This newspaper trolley documents the working life and conditions of a newspaper seller in Sydney between 1971 and 1996. Its significance comes from its association with paper seller and local White Bay character Beatrice Bush.
For 25 years until 1996 Beatrice Bush sold newspapers seven days a week from the traffic island at the intersection of Victoria Road and The Crescent, White Bay, Sydney. Her weather-beaten face, small stature and eccentric attire were known to the estimated 70,000 vehicles which passed daily. Her resilience and endurance to constant traffic, petrol fumes and extremes of weather endeared her to locals and passers-by. Beatrice's long association with the area and support for local rugby league team the Balmain Tigers, evidenced by her trademark Tigers football socks, contributed to her status as a local celebrity. For many locals she symbolised old-style, working-class Balmain where struggle and hardship were offset by village life, community and family. Beatrice's life inspired songwriters, filmmakers, sculptors and painters (see object file).
This acquisition documents the practices of a Sydney newspaper street vendor just prior to the demise of this tradition. Until the late 1990s the daily metropolitan newspapers relied on a combination of newsagents, sub-agents operating from milk bars, convenience stores and small shops, and street vendors to sell their papers. Many of the street vendors were older people who contributed to the vibrancy of the inner city and provided a personal service to their daily customers. The vendors often worked up to 15 hours a day and many of them had held the same spot for 20 or 30 years. Like Beatrice they were used to hard work and needed the extra money to survive.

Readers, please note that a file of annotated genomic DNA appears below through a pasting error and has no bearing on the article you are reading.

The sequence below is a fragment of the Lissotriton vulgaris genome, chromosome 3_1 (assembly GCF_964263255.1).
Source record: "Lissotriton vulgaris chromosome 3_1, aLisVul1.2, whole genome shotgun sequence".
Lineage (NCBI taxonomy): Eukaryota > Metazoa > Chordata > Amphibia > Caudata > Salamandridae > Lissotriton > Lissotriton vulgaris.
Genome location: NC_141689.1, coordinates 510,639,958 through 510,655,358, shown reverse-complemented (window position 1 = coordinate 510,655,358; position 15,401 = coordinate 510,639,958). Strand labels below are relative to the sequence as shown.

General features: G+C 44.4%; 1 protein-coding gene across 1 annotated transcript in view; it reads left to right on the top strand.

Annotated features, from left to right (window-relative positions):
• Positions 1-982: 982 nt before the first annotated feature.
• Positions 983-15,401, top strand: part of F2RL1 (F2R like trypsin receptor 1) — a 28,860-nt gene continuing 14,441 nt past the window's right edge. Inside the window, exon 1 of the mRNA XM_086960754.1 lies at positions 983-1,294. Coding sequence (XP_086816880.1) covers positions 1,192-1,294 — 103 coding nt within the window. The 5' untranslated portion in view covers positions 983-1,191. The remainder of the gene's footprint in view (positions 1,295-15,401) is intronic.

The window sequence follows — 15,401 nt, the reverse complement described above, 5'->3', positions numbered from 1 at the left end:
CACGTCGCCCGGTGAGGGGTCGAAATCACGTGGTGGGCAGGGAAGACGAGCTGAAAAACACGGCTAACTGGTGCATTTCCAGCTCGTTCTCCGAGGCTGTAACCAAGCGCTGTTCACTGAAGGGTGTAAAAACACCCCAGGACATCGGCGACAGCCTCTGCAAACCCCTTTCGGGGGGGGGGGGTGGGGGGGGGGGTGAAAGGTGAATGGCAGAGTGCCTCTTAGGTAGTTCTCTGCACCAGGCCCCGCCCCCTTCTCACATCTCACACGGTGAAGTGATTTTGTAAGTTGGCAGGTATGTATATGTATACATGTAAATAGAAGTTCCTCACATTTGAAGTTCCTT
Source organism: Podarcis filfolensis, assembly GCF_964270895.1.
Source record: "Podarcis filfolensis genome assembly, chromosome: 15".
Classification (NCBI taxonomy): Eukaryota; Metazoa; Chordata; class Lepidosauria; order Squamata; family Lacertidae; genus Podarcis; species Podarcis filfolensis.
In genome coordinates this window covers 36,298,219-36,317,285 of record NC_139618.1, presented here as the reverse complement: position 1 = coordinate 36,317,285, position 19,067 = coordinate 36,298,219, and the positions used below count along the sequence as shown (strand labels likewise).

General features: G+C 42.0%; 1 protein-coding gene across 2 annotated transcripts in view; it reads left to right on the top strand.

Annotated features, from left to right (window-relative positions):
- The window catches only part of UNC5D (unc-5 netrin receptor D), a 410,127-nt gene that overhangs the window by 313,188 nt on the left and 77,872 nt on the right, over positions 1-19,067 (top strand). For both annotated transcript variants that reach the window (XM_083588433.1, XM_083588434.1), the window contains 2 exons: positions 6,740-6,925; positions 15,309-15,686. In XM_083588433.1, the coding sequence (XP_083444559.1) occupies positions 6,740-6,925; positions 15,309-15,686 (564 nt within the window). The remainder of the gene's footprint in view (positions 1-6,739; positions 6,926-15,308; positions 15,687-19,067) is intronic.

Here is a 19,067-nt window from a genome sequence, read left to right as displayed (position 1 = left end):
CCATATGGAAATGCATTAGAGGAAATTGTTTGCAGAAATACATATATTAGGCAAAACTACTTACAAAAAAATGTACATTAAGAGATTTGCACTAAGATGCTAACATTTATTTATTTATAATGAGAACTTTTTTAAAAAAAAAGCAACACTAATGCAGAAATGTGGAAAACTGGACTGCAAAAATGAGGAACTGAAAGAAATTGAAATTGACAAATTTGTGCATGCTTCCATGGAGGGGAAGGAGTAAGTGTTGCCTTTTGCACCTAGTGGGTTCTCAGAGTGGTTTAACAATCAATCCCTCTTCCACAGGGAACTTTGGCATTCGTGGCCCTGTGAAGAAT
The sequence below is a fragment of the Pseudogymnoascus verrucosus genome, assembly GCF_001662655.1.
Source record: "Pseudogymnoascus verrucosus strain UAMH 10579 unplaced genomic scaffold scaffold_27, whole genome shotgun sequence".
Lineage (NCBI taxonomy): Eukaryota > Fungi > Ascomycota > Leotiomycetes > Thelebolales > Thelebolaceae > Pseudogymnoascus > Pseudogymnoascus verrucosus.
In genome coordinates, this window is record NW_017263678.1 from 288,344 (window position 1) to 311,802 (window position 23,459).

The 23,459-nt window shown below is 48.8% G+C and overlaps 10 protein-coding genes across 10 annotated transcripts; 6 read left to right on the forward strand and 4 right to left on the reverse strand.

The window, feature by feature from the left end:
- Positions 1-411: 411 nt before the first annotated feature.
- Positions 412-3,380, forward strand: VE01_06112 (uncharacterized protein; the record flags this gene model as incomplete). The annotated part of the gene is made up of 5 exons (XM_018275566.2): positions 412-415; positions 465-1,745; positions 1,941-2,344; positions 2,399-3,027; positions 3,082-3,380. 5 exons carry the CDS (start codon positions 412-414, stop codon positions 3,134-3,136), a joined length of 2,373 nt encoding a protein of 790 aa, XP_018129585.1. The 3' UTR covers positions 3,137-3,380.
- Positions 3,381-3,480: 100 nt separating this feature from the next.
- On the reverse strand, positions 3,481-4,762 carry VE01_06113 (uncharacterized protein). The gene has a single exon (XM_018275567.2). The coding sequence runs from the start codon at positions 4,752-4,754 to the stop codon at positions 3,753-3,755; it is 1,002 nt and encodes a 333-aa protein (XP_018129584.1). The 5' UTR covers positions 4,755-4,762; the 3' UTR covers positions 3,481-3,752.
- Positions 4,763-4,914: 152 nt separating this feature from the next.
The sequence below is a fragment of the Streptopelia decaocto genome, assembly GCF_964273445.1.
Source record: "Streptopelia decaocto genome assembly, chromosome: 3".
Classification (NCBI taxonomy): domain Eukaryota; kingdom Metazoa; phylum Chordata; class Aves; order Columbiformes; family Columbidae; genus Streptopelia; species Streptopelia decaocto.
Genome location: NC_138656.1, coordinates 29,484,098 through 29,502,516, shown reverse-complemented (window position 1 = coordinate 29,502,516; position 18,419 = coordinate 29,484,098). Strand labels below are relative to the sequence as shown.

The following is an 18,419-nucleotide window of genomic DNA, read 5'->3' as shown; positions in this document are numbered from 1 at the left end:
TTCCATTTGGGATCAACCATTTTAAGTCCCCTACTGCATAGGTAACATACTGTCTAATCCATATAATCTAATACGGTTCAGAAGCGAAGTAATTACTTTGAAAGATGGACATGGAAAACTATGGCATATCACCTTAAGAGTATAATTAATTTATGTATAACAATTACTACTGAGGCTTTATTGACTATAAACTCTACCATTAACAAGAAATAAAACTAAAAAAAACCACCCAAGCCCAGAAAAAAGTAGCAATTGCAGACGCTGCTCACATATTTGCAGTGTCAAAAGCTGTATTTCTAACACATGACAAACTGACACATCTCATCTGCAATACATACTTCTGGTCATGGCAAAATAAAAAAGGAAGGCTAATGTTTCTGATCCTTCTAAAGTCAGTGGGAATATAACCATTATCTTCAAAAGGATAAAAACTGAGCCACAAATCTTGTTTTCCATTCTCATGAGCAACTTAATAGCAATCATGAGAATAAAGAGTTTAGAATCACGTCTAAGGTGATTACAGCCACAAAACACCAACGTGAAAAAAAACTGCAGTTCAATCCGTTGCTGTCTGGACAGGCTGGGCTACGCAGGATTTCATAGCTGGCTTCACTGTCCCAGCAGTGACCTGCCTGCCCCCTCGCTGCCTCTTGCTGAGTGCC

Many older sellers lost their jobs as councils upgraded facilities for the Sydney 2000 Olympics. Permanent newspapers kiosks were installed at prime city locations to replace vendors' milk crates and trolleys. Today newspaper sellers lease kiosks from the local council and have contracts with the major newspapers. Council regulations were also introduced at this time to restrict the sale of goods at traffic lights, thereby preventing the sale of papers at Beatrice's old site. These changes have largely destroyed the practice of old-style street selling that was once common to Sydney's inner-city streets. A number of independent publications like "Green Left Weekly" and "The Big Issue" are still traded on the streets by authorised vendors.
This trolley was owned by the White Bay newsagency and given to Beatrice Bush for use in her job as a paper seller. Beatrice would sometimes sit in the trolley holding her newspapers until the lights turned red and then spring to her feet like a cat. Beatrice used this trolley until shortly before her death. Filmmaker Julie Nebauer met Beatrice two months before she died. After Beatrice's death, Julie approached the paper shop to obtain the trolley for Glen and Phillip Bush who donated it to the Museum. The trolley was placed with a stack of newspapers beside Beatrice's coffin at her funeral service.